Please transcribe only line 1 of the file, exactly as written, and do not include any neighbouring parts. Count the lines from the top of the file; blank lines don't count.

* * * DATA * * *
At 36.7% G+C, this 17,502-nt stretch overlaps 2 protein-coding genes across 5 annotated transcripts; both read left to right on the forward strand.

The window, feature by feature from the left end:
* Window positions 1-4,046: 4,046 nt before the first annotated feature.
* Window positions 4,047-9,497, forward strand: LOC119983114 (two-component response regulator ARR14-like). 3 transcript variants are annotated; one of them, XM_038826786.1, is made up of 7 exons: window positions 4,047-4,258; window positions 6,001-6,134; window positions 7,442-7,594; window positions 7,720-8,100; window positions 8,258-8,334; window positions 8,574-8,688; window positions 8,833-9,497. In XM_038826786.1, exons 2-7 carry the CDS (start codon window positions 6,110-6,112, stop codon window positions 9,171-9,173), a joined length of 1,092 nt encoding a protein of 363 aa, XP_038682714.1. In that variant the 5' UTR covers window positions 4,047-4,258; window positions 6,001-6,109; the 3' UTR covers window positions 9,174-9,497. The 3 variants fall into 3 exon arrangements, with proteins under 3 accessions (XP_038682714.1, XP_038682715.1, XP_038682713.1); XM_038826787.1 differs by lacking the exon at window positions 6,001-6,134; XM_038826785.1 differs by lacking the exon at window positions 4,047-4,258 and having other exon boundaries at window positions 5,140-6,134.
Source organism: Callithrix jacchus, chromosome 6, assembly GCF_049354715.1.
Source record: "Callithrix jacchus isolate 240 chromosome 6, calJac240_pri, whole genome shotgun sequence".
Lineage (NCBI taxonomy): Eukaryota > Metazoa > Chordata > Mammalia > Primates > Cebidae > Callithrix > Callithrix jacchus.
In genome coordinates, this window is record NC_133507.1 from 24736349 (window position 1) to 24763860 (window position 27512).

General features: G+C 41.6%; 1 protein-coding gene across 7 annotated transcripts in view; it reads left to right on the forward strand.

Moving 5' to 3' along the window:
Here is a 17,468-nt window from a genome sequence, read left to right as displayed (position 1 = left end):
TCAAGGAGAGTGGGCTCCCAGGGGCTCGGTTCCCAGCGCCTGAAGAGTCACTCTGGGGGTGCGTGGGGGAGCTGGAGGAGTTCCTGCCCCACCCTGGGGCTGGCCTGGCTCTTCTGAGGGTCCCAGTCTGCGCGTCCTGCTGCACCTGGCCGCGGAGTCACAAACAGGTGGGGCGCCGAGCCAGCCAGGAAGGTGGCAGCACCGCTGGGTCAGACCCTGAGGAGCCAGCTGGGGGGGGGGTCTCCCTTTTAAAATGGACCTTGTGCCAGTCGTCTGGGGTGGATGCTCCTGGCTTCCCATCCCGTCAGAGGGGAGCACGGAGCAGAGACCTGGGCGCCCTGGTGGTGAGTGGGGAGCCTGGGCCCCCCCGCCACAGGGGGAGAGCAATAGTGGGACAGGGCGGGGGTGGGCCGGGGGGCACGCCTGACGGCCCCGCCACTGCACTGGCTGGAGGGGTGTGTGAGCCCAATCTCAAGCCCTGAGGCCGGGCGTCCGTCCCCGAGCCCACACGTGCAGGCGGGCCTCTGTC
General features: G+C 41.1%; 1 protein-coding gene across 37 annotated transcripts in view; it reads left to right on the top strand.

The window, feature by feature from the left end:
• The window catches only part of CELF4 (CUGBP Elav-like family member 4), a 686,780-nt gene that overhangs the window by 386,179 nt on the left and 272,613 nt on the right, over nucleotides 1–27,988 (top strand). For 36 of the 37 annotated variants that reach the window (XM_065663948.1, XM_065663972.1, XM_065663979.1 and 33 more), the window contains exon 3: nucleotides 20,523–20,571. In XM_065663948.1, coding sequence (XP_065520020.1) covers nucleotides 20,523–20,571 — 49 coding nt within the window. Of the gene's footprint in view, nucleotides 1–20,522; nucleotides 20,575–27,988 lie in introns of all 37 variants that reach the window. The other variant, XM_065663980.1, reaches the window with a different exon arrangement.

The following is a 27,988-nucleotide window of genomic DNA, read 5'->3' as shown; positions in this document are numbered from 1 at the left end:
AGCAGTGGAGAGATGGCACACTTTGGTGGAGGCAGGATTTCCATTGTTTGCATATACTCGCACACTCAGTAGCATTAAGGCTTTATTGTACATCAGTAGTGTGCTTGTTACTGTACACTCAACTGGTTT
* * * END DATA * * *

At 36.7% G+C, this 17,502-nt stretch overlaps 2 protein-coding genes across 5 annotated transcripts; both read left to right on the forward strand.